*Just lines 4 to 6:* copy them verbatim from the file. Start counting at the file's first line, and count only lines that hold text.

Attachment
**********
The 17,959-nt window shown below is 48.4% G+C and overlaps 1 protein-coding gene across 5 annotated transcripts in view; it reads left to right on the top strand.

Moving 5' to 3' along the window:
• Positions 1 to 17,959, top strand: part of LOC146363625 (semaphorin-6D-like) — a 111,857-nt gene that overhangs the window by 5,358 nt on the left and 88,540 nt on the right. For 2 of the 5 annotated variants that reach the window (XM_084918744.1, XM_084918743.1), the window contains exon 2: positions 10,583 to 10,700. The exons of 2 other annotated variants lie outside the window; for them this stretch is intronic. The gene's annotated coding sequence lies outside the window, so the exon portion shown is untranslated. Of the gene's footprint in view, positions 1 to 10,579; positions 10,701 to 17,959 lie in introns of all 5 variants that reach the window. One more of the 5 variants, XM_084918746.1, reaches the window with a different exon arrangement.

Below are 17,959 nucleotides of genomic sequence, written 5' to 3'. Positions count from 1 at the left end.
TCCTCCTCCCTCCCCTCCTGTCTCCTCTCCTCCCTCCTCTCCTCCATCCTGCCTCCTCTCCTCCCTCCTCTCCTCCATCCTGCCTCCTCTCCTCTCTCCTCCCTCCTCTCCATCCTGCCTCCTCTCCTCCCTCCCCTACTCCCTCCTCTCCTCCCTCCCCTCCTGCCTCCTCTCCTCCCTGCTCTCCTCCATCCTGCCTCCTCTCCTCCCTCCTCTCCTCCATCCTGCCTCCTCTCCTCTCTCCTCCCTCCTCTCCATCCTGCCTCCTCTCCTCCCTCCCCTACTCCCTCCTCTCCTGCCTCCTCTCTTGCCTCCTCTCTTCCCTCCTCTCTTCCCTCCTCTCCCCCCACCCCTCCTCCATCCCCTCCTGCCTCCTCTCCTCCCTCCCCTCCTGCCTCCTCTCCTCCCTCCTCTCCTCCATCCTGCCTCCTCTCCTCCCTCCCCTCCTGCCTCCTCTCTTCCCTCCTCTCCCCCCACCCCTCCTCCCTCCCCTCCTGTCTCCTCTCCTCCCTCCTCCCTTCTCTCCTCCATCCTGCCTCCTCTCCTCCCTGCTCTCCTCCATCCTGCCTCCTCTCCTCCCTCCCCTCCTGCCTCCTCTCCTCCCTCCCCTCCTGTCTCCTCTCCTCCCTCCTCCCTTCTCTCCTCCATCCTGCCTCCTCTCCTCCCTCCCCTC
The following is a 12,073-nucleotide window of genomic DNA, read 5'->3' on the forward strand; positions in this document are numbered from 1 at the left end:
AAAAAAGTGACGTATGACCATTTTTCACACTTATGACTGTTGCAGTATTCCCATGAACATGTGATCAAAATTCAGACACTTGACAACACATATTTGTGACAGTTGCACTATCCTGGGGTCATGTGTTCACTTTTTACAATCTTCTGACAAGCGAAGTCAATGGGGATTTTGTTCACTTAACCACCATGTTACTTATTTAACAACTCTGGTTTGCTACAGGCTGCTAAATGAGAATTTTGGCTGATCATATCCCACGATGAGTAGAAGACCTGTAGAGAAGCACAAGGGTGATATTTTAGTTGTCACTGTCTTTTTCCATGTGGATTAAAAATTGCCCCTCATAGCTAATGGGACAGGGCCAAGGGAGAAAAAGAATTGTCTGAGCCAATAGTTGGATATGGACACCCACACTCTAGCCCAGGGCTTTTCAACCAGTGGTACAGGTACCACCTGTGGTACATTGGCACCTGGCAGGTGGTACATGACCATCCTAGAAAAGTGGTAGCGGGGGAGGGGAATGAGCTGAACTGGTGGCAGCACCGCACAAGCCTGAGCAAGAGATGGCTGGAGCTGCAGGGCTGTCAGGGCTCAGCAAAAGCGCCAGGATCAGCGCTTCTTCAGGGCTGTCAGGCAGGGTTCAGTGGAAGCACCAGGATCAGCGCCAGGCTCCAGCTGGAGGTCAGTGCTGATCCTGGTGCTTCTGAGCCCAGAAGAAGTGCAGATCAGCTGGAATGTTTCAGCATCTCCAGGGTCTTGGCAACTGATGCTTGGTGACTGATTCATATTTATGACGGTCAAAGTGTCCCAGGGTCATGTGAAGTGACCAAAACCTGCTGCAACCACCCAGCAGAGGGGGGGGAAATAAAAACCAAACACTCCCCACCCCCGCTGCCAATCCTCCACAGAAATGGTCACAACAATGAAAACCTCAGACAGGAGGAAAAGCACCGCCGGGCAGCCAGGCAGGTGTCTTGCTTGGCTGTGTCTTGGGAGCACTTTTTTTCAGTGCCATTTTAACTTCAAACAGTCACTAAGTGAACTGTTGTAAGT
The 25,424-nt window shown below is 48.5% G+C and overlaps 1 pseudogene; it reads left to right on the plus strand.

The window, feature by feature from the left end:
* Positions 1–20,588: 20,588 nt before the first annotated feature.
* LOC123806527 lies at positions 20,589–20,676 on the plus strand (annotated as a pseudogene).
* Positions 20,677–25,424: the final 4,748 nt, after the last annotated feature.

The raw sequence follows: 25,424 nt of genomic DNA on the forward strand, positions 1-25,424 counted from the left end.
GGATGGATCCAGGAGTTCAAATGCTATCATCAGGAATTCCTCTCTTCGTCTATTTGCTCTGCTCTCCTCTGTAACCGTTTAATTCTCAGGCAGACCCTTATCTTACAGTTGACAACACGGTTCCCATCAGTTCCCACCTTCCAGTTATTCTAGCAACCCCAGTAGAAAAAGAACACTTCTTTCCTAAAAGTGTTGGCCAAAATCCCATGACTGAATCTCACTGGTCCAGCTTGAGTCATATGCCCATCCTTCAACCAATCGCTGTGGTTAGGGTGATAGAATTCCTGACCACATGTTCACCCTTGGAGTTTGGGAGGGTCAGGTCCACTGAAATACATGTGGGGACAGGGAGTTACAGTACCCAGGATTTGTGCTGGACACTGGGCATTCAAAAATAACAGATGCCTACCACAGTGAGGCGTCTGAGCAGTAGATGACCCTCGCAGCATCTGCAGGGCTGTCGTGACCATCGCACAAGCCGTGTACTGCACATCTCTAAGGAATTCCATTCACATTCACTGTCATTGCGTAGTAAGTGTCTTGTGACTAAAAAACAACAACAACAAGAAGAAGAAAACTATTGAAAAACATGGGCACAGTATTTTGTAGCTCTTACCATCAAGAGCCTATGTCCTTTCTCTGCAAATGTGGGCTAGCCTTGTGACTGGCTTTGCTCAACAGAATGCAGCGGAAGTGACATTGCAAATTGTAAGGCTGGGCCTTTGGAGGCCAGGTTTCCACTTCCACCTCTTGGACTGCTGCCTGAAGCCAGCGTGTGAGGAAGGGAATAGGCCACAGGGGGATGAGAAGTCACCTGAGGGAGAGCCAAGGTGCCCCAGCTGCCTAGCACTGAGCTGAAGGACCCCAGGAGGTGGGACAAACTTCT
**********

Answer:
Below are 17,959 nucleotides of genomic sequence, written 5' to 3'. Positions count from 1 at the left end.
TCCTCCTCCCTCCCCTCCTGTCTCCTCTCCTCCCTCCTCTCCTCCATCCTGCCTCCTCTCCTCCCTCCTCTCCTCCATCCTGCCTCCTCTCCTCTCTCCTCCCTCCTCTCCATCCTGCCTCCTCTCCTCCCTCCCCTACTCCCTCCTCTCCTCCCTCCCCTCCTGCCTCCTCTCCTCCCTGCTCTCCTCCATCCTGCCTCCTCTCCTCCCTCCTCTCCTCCATCCTGCCTCCTCTCCTCTCTCCTCCCTCCTCTCCATCCTGCCTCCTCTCCTCCCTCCCCTACTCCCTCCTCTCCTGCCTCCTCTCTTGCCTCCTCTCTTCCCTCCTCTCTTCCCTCCTCTCCCCCCACCCCTCCTCCATCCCCTCCTGCCTCCTCTCCTCCCTCCCCTCCTGCCTCCTCTCCTCCCTCCTCTCCTCCATCCTGCCTCCTCTCCTCCCTCCCCTCCTGCCTCCTCTCTTCCCTCCTCTCCCCCCACCCCTCCTCCCTCCCCTCCTGTCTCCTCTCCTCCCTCCTCCCTTCTCTCCTCCATCCTGCCTCCTCTCCTCCCTGCTCTCCTCCATCCTGCCTCCTCTCCTCCCTCCCCTCCTGCCTCCTCTCCTCCCTCCCCTCCTGTCTCCTCTCCTCCCTCCTCCCTTCTCTCCTCCATCCTGCCTCCTCTCCTCCCTCCCCTC
The following is a 12,073-nucleotide window of genomic DNA, read 5'->3' on the forward strand; positions in this document are numbered from 1 at the left end: